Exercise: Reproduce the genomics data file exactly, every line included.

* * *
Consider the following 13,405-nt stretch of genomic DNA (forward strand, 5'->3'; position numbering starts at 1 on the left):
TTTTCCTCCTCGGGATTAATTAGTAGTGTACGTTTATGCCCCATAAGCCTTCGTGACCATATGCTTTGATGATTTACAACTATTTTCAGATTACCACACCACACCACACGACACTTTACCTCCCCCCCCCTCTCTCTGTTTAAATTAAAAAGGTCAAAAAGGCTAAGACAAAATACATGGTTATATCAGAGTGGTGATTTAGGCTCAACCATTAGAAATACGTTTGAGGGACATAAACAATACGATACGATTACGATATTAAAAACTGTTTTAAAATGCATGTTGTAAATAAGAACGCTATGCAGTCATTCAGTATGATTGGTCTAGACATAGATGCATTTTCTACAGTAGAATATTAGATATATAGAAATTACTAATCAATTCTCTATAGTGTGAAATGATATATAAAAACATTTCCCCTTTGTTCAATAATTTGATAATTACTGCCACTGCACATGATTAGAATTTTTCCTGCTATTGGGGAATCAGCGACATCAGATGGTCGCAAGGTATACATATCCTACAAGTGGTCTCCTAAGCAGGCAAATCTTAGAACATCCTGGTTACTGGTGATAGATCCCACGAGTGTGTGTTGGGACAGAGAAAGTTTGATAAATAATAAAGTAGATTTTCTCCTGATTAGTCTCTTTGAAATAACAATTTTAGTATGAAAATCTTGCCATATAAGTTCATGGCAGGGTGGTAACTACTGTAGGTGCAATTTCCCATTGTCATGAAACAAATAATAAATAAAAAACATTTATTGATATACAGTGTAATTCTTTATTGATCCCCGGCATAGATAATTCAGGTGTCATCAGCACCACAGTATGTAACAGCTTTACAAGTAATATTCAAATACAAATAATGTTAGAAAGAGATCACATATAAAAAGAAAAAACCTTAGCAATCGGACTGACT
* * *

Consider the following 13,405-nt stretch of genomic DNA (forward strand, 5'->3'; position numbering starts at 1 on the left):
TTTTCCTCCTCGGGATTAATTAGTAGTGTACGTTTATGCCCCATAAGCCTTCGTGACCATATGCTTTGATGATTTACAACTATTTTCAGATTACCACACCACACCACACGACACTTTACCTCCCCCCCCCTCTCTCTGTTTAAATTAAAAAGGTCAAAAAGGCTAAGACAAAATACATGGTTATATCAGAGTGGTGATTTAGGCTCAACCATTAGAAATACGTTTGAGGGACATAAACAATACGATACGATTACGATATTAAAAACTGTTTTAAAATGCATGTTGTAAATAAGAACGCTATGCAGTCATTCAGTATGATTGGTCTAGACATAGATGCATTTTCTACAGTAGAATATTAGATATATAGAAATTACTAATCAATTCTCTATAGTGTGAAATGATATATAAAAACATTTCCCCTTTGTTCAATAATTTGATAATTACTGCCACTGCACATGATTAGAATTTTTCCTGCTATTGGGGAATCAGCGACATCAGATGGTCGCAAGGTATACATATCCTACAAGTGGTCTCCTAAGCAGGCAAATCTTAGAACATCCTGGTTACTGGTGATAGATCCCACGAGTGTGTGTTGGGACAGAGAAAGTTTGATAAATAATAAAGTAGATTTTCTCCTGATTAGTCTCTTTGAAATAACAATTTTAGTATGAAAATCTTGCCATATAAGTTCATGGCAGGGTGGTAACTACTGTAGGTGCAATTTCCCATTGTCATGAAACAAATAATAAATAAAAAACATTTATTGATATACAGTGTAATTCTTTATTGATCCCCGGCATAGATAATTCAGGTGTCATCAGCACCACAGTATGTAACAGCTTTACAAGTAATATTCAAATACAAATAATGTTAGAAAGAGATCACATATAAAAAGAAAAAACCTTAGCAATCGGACTGACT